And all around them is a chorus of anger and anguish from the betrayed and the deceived, most memorably the parole officer Masson (Olivier Perrier) with a heart-rending secret he knowingly confides at a distance to Carla’s lip-reading eyes. There are absolutely no caricatures to be seen and comfortably ridiculed.
The delights are in the details. Mr. Audiard and his crew have found so many different ways to illuminate the feelings of their characters that it may take more than one viewing to fully appreciate the subtleties of the sounds and images. Ms. Devos and Mr. Cassel have been in more movies than most American viewers will ever see. Actors believe in the work ethic over there, and the good ones try to vary their personae as much as possible from film to film. As often as I have seen Ms. Devos and Mr. Cassel in the past, I cannot recall ever having been so overwhelmed by their creative intensity. Read My Lips is to be viewed and treasured for its extraordinary intelligence and originality as well as its lyrical variations on the game of love.
Minority Report Sinks Too Low
Steven Spielberg’s Minority Report , from a screenplay by Scott Frank and Jon Cohen, based upon a short story by Phillip K. Dick, plays for most of its running time like a John Ashcroft wet dream, but in the last minutes it chickens out with an American Civil Liberties Union-approved ending full of pardons and second thoughts. Tom Cruise gives one of his most inconsistent and incoherent performances as Chief John Anderton of the elite Department of Pre-Crime in Washington, D.C., circa 2054. Just think of it: Murder has been banished from the nation’s capital because the guilty are punished before their crimes are committed. At one time or another, Anderton is a bereaved father sobbing over his murdered child and a Toscanini of mumbo-jumbo hand gestures summoning future crime to virtual reality and then apprehending and imprisoning the criminals before they have committed the crimes. Then, lest the kids begin yawning during the tediously expository dialogue, Anderton turns into a superspeedy fugitive from justice outrunning, outwitting and outmuscling a horde of Pre-Crime troopers in the silliest chase scenes in movie history.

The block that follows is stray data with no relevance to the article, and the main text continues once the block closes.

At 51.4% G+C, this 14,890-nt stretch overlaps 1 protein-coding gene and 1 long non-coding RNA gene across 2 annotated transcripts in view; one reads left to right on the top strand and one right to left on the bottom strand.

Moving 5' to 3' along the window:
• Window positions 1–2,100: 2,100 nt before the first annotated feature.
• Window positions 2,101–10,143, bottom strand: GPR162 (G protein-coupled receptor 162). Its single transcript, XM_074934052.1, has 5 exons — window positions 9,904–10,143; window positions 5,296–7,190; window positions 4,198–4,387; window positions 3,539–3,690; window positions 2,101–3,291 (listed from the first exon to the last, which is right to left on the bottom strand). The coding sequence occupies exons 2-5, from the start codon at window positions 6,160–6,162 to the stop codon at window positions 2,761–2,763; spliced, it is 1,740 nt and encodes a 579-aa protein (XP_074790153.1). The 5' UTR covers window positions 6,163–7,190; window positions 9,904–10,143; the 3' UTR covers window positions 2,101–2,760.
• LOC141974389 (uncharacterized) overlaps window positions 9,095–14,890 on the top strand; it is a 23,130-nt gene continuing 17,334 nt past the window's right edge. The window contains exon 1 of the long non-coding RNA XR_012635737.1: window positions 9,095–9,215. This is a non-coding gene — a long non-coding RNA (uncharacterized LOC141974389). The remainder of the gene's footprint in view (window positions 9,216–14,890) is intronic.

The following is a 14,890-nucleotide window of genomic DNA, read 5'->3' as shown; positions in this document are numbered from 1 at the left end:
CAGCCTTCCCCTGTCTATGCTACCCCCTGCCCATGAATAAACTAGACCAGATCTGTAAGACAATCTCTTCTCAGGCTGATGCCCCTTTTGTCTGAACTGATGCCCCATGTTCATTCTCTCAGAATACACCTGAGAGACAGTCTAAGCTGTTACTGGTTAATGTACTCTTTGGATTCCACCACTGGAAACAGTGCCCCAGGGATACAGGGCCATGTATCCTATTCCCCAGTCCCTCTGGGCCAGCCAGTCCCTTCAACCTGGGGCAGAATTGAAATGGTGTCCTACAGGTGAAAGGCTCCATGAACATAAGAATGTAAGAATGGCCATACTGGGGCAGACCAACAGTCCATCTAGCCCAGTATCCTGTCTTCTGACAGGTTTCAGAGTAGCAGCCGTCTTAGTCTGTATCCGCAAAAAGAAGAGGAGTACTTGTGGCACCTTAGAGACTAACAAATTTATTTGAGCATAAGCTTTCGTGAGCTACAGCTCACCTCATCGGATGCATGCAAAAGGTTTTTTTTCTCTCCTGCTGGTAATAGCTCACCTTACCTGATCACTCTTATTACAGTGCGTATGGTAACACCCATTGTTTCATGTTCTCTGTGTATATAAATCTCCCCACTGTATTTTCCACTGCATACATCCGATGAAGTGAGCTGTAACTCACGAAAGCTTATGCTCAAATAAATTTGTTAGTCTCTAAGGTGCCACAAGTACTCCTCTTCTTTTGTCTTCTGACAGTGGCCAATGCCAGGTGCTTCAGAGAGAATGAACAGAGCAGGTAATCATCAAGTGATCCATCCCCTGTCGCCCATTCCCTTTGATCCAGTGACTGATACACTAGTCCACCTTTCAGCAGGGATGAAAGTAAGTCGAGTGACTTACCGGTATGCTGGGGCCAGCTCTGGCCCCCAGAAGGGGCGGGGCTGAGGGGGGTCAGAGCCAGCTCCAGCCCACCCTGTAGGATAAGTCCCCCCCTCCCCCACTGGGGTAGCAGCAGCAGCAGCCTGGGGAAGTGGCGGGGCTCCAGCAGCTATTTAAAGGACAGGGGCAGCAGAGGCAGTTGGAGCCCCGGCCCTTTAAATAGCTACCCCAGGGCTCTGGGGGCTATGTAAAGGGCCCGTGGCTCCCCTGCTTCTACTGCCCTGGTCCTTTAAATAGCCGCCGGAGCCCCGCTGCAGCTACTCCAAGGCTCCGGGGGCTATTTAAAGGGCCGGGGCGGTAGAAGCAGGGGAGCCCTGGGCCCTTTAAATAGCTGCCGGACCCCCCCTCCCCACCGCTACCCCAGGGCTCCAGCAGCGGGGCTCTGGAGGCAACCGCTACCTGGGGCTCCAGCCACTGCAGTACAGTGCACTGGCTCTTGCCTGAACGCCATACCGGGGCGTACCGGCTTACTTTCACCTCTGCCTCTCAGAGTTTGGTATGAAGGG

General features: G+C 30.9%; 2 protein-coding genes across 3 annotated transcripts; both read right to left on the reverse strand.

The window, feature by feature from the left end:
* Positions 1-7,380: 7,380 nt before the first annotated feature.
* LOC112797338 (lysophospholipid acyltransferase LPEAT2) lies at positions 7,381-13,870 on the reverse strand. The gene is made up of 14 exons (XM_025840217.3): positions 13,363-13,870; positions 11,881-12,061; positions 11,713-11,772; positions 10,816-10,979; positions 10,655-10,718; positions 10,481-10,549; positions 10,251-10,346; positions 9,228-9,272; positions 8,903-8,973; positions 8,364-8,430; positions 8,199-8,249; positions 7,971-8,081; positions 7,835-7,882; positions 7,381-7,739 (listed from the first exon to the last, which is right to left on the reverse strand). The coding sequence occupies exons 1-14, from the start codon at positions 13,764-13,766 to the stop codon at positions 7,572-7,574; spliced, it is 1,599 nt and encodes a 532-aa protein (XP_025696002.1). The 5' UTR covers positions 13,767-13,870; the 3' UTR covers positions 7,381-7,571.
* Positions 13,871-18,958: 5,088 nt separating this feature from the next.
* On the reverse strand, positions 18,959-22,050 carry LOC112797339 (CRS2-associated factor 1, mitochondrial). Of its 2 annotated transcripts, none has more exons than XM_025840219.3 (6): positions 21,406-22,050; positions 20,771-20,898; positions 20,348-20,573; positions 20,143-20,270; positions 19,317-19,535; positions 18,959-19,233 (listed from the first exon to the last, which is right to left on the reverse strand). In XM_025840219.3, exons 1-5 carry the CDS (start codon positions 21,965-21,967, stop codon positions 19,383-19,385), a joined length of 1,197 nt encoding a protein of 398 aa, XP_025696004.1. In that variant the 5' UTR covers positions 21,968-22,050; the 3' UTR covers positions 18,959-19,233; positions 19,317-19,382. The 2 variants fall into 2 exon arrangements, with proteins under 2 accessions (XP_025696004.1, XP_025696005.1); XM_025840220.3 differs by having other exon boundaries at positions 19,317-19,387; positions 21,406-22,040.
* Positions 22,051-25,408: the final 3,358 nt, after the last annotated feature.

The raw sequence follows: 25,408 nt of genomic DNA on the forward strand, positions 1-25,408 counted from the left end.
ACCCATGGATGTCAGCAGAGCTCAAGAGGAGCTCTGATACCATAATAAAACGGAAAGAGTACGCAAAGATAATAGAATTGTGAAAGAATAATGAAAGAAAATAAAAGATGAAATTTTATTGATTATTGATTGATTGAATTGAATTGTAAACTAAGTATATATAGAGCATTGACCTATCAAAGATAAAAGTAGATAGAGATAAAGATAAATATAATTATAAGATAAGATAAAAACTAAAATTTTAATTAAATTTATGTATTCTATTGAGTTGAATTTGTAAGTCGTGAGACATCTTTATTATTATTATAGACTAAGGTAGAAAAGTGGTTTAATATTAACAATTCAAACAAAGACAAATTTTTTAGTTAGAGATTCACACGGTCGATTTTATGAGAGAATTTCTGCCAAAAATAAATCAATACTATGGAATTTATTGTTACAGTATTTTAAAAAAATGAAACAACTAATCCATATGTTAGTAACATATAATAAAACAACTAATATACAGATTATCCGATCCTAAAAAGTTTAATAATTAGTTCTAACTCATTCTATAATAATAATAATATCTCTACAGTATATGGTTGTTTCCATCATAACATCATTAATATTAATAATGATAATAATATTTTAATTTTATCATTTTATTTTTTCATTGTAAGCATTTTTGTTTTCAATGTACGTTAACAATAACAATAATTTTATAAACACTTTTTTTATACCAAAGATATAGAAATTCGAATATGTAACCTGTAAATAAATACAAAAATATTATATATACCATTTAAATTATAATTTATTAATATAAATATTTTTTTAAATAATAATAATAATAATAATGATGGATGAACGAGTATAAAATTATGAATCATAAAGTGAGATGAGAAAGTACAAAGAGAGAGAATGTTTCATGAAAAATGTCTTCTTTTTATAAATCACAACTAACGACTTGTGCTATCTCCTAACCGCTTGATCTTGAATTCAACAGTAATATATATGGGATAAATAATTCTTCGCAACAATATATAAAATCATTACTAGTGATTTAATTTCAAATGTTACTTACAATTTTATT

Colleagues I respect and even admire have written rave reviews for Minority Report . My own minority report is that it stinks, and I would leave it at that if it were not for my embarrassing admiration for Mr. Spielberg’s A.I.: Artificial Intelligence last year. “Embarrassing” only because I’m supposed to be a registered auteurist from way back. It is not that I am particularly disappointed in Mr. Spielberg for making Minority Report . I have been considerably less than enthralled by most of his films over the years, and yet I have always understood why mine was often a minority position on his career. Lately, some critics have been condescendingly describing him as a Kubrick without cojones , which is to overlook Kubrick’s frequent descents into sentimentality and infantilism, however diluted with vinegar. At their best, though not necessarily most popular, both directors-Kubrick with The Shining (1980) and the first part of Full Metal Jacket (1987), Mr. Spielberg with Empire of the Sun (1987) and A.I. (2001)-have displayed an ability to confound their juvenile constituency with an expression of psychological maturity.